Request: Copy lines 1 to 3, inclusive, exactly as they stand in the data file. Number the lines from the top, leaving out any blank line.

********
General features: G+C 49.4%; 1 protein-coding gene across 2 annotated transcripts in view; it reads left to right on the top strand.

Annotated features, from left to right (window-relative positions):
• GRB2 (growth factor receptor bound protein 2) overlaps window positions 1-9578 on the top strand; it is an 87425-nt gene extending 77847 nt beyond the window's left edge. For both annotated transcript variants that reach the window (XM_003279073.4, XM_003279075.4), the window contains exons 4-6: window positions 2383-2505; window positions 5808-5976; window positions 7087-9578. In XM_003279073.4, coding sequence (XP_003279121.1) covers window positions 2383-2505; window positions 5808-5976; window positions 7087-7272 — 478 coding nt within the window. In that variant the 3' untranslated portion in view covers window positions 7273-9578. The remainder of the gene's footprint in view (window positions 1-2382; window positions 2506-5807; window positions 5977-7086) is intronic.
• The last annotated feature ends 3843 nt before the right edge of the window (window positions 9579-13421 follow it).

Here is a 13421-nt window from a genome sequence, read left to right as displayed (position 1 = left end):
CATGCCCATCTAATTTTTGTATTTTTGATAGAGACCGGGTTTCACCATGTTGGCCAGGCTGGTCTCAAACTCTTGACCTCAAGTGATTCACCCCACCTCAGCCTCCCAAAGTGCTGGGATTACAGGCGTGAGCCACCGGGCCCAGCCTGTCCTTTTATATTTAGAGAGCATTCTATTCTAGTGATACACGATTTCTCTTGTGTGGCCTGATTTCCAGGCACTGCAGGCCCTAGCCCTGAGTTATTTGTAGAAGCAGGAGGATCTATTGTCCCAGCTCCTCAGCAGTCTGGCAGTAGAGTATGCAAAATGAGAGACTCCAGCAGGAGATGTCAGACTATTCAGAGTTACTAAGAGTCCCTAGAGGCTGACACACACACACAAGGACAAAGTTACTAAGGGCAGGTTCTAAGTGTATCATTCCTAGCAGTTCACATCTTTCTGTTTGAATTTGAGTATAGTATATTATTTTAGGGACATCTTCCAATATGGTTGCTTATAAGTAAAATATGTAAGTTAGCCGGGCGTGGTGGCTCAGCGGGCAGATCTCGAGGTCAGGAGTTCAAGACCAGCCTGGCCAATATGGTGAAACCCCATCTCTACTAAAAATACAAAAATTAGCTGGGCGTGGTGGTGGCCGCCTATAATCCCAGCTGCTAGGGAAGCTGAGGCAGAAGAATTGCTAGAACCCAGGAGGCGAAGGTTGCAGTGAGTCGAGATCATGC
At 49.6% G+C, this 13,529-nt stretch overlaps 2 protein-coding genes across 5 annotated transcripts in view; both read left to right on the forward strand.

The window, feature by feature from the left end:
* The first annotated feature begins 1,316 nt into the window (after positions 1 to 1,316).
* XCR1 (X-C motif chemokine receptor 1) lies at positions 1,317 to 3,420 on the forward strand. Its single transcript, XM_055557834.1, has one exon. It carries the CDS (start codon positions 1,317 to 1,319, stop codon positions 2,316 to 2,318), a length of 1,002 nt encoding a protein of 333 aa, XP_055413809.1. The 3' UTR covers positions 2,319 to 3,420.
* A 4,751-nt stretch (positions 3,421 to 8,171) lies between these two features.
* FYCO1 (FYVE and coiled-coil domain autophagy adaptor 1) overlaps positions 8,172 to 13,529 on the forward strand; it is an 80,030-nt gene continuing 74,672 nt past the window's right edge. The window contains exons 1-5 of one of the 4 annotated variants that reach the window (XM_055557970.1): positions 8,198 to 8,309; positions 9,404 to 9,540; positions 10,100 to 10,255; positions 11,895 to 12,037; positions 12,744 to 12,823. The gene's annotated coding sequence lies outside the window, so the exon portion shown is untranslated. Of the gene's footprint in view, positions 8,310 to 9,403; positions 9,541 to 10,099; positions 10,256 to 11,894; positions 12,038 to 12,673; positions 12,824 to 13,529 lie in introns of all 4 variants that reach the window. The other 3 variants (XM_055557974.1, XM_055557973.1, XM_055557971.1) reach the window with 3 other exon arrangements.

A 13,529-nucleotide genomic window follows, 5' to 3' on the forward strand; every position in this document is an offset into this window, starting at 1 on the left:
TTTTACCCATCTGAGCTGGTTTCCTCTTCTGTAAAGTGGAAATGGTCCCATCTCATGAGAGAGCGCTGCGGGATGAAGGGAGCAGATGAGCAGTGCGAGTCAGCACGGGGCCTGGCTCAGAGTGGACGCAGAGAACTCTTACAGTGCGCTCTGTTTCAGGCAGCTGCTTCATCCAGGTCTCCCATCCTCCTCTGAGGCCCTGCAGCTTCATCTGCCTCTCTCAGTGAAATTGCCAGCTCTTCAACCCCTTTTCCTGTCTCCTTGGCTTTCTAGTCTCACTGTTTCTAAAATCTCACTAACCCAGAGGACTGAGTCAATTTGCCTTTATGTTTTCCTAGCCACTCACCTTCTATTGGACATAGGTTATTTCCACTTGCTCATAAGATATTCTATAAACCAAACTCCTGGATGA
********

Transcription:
General features: G+C 49.4%; 1 protein-coding gene across 2 annotated transcripts in view; it reads left to right on the top strand.

Annotated features, from left to right (window-relative positions):
• GRB2 (growth factor receptor bound protein 2) overlaps window positions 1-9578 on the top strand; it is an 87425-nt gene extending 77847 nt beyond the window's left edge. For both annotated transcript variants that reach the window (XM_003279073.4, XM_003279075.4), the window contains exons 4-6: window positions 2383-2505; window positions 5808-5976; window positions 7087-9578. In XM_003279073.4, coding sequence (XP_003279121.1) covers window positions 2383-2505; window positions 5808-5976; window positions 7087-7272 — 478 coding nt within the window. In that variant the 3' untranslated portion in view covers window positions 7273-9578. The remainder of the gene's footprint in view (window positions 1-2382; window positions 2506-5807; window positions 5977-7086) is intronic.